You have a portrayal of that character that operates as a gestalt incorporating Vocal tone, timbre, inflection, dialect, body language and facial expression  (In a larp you might have the additional elements of costuming and make-up which create subtle and not-so-subtle changes in that portrayal.)
And in addition to all of that, you have all the cues and bits of shorthand that you have developed in the time you’ve known one another, whether that’s 20 minutes, or 20 years.
Not to mention, all the informational elements that are probably slipping my mind, while I struggle to make this article make some kind of sense.

What I’m trying to get is a little slippery, so bear with me.
I’m playing a chat game that I’m enjoying very much. I have a good group and we have fun playing with one another and it turns out that I’m not the only one that likes venturing outside of our circle in order to pull in new people. If you’ve got a working brain, we want you with us. Or at very least, we want you to be the sort of Nemesis that we can fight with AND respect.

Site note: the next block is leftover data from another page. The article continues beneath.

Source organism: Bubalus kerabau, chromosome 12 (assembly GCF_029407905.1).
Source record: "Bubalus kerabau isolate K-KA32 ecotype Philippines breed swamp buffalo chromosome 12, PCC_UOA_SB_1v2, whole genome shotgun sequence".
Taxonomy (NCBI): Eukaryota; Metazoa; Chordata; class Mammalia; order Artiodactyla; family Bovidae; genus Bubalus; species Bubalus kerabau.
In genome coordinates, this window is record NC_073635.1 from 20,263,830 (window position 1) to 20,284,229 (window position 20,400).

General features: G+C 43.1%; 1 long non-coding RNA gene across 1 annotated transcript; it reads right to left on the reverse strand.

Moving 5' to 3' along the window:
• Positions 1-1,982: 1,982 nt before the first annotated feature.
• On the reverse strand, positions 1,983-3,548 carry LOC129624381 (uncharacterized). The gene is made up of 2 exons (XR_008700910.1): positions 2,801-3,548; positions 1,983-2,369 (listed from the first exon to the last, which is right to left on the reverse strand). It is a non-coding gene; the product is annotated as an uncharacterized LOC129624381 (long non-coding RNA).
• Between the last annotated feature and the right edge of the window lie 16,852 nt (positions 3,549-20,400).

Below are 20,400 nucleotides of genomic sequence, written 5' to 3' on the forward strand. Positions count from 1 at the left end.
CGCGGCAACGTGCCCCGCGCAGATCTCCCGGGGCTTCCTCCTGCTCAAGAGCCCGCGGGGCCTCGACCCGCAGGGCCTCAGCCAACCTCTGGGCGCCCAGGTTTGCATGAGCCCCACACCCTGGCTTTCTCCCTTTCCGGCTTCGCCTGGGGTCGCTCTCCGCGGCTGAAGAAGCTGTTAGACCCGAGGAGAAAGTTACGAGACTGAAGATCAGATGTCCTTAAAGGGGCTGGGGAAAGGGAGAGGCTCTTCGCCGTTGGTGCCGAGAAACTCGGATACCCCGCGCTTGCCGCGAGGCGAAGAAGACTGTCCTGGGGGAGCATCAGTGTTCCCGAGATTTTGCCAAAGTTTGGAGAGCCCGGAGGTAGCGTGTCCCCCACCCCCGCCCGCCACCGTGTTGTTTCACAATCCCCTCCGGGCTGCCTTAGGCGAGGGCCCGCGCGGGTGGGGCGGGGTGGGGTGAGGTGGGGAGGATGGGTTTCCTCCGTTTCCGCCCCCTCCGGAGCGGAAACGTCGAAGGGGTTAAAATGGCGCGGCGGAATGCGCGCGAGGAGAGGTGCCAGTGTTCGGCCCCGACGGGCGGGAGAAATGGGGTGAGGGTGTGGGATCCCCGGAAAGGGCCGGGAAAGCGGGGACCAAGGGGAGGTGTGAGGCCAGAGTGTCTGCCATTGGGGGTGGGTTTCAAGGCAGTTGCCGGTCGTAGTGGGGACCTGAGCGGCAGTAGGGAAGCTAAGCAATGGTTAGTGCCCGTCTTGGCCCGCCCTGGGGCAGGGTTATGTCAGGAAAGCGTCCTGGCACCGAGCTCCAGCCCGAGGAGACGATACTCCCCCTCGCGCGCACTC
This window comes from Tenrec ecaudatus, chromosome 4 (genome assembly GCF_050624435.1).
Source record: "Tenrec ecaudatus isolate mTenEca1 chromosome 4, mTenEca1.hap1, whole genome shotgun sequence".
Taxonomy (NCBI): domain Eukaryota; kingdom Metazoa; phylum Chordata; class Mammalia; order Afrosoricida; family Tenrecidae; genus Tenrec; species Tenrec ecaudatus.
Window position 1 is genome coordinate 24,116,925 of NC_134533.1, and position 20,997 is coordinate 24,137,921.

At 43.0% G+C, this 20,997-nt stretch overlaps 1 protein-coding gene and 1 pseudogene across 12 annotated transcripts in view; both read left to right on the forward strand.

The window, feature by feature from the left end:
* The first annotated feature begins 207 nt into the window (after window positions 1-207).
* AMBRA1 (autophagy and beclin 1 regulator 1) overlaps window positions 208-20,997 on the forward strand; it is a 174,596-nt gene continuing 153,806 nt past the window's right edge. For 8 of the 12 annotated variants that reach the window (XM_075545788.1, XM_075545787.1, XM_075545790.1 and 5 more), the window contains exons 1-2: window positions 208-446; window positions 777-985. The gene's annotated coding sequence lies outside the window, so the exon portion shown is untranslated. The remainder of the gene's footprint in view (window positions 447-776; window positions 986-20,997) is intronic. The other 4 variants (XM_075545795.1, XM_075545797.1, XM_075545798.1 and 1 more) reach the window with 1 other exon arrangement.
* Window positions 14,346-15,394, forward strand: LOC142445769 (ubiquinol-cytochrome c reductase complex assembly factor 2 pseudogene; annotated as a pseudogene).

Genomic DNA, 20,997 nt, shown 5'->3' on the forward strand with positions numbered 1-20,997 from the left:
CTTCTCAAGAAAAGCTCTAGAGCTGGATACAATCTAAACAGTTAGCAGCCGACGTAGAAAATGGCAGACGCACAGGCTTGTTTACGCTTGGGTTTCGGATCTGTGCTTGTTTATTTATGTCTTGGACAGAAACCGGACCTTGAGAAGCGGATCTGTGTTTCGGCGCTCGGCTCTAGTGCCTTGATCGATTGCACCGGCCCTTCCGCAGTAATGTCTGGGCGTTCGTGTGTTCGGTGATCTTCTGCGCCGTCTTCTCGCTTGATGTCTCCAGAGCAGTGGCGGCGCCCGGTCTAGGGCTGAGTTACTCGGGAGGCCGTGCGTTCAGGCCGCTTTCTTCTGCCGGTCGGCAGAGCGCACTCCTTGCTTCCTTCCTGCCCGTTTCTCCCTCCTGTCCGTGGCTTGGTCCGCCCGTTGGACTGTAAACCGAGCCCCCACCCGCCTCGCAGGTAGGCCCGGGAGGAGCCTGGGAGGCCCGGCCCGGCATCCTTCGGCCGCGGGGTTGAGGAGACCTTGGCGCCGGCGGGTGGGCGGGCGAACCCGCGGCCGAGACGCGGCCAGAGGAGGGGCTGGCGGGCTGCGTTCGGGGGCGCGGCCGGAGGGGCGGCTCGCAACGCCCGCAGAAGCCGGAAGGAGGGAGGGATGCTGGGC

But chat games are not as informationally dense as other games and it makes problems.

All you have is text really.

Oh sure, you post the occasional pic, and you can drop a youtube URL, but by and large, all you have is text to work with.
And while I am certain that you can consume large amounts of text passively and hallucinate your own interface. (Which you are doing right now)
When it comes to communication, I think that text is incredibly limited.